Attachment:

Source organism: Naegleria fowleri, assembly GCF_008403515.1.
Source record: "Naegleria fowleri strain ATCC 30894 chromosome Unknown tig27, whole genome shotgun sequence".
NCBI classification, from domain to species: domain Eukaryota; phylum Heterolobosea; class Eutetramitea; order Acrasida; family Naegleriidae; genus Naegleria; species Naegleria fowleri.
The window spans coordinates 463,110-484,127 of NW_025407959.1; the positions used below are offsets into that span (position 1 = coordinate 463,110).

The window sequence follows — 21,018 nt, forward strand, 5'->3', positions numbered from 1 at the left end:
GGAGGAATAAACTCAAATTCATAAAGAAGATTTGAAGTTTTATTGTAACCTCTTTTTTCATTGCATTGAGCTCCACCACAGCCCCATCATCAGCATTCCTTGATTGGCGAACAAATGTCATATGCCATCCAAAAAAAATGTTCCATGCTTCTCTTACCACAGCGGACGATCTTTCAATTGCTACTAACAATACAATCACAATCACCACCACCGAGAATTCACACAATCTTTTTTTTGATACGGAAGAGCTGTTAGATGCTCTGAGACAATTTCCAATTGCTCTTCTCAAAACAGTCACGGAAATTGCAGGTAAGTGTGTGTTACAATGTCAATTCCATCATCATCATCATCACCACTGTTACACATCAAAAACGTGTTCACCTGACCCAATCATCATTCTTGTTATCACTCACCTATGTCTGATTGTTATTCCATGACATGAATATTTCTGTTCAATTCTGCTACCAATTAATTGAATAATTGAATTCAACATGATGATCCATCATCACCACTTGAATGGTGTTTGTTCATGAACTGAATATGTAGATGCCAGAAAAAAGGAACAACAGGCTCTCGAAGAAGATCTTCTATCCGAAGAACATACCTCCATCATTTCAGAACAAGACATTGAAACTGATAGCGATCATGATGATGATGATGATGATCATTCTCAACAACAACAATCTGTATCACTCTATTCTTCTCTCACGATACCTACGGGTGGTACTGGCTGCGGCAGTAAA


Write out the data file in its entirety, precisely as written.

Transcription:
Source organism: Naegleria fowleri, assembly GCF_008403515.1.
Source record: "Naegleria fowleri strain ATCC 30894 chromosome Unknown tig27, whole genome shotgun sequence".
NCBI classification, from domain to species: domain Eukaryota; phylum Heterolobosea; class Eutetramitea; order Acrasida; family Naegleriidae; genus Naegleria; species Naegleria fowleri.
The window spans coordinates 463,110-484,127 of NW_025407959.1; the positions used below are offsets into that span (position 1 = coordinate 463,110).

The window sequence follows — 21,018 nt, forward strand, 5'->3', positions numbered from 1 at the left end:
GGAGGAATAAACTCAAATTCATAAAGAAGATTTGAAGTTTTATTGTAACCTCTTTTTTCATTGCATTGAGCTCCACCACAGCCCCATCATCAGCATTCCTTGATTGGCGAACAAATGTCATATGCCATCCAAAAAAAATGTTCCATGCTTCTCTTACCACAGCGGACGATCTTTCAATTGCTACTAACAATACAATCACAATCACCACCACCGAGAATTCACACAATCTTTTTTTTGATACGGAAGAGCTGTTAGATGCTCTGAGACAATTTCCAATTGCTCTTCTCAAAACAGTCACGGAAATTGCAGGTAAGTGTGTGTTACAATGTCAATTCCATCATCATCATCATCACCACTGTTACACATCAAAAACGTGTTCACCTGACCCAATCATCATTCTTGTTATCACTCACCTATGTCTGATTGTTATTCCATGACATGAATATTTCTGTTCAATTCTGCTACCAATTAATTGAATAATTGAATTCAACATGATGATCCATCATCACCACTTGAATGGTGTTTGTTCATGAACTGAATATGTAGATGCCAGAAAAAAGGAACAACAGGCTCTCGAAGAAGATCTTCTATCCGAAGAACATACCTCCATCATTTCAGAACAAGACATTGAAACTGATAGCGATCATGATGATGATGATGATGATCATTCTCAACAACAACAATCTGTATCACTCTATTCTTCTCTCACGATACCTACGGGTGGTACTGGCTGCGGCAGTAAA